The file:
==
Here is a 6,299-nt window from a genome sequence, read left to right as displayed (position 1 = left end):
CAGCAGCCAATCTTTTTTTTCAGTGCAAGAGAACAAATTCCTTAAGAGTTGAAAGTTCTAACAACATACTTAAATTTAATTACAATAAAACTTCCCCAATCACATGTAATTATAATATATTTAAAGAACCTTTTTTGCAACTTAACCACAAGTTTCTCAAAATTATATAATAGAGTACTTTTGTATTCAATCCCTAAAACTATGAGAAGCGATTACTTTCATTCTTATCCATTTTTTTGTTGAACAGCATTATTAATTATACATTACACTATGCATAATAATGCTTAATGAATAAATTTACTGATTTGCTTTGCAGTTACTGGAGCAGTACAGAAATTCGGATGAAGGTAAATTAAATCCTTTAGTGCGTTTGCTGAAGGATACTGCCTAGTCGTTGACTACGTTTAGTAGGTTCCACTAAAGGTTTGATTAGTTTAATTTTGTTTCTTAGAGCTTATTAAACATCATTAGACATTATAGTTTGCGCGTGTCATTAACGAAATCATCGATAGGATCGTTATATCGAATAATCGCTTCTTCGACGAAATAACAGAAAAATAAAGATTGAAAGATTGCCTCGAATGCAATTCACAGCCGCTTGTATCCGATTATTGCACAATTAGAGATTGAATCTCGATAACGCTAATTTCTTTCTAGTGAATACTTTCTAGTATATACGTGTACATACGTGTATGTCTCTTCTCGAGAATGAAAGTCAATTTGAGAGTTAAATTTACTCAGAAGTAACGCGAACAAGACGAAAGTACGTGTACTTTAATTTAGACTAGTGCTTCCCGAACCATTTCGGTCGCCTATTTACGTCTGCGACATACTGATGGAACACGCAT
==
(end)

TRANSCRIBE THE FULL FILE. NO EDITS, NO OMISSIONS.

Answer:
Here is a 6,299-nt window from a genome sequence, read left to right as displayed (position 1 = left end):
CAGCAGCCAATCTTTTTTTTCAGTGCAAGAGAACAAATTCCTTAAGAGTTGAAAGTTCTAACAACATACTTAAATTTAATTACAATAAAACTTCCCCAATCACATGTAATTATAATATATTTAAAGAACCTTTTTTGCAACTTAACCACAAGTTTCTCAAAATTATATAATAGAGTACTTTTGTATTCAATCCCTAAAACTATGAGAAGCGATTACTTTCATTCTTATCCATTTTTTTGTTGAACAGCATTATTAATTATACATTACACTATGCATAATAATGCTTAATGAATAAATTTACTGATTTGCTTTGCAGTTACTGGAGCAGTACAGAAATTCGGATGAAGGTAAATTAAATCCTTTAGTGCGTTTGCTGAAGGATACTGCCTAGTCGTTGACTACGTTTAGTAGGTTCCACTAAAGGTTTGATTAGTTTAATTTTGTTTCTTAGAGCTTATTAAACATCATTAGACATTATAGTTTGCGCGTGTCATTAACGAAATCATCGATAGGATCGTTATATCGAATAATCGCTTCTTCGACGAAATAACAGAAAAATAAAGATTGAAAGATTGCCTCGAATGCAATTCACAGCCGCTTGTATCCGATTATTGCACAATTAGAGATTGAATCTCGATAACGCTAATTTCTTTCTAGTGAATACTTTCTAGTATATACGTGTACATACGTGTATGTCTCTTCTCGAGAATGAAAGTCAATTTGAGAGTTAAATTTACTCAGAAGTAACGCGAACAAGACGAAAGTACGTGTACTTTAATTTAGACTAGTGCTTCCCGAACCATTTCGGTCGCCTATTTACGTCTGCGACATACTGATGGAACACGCAT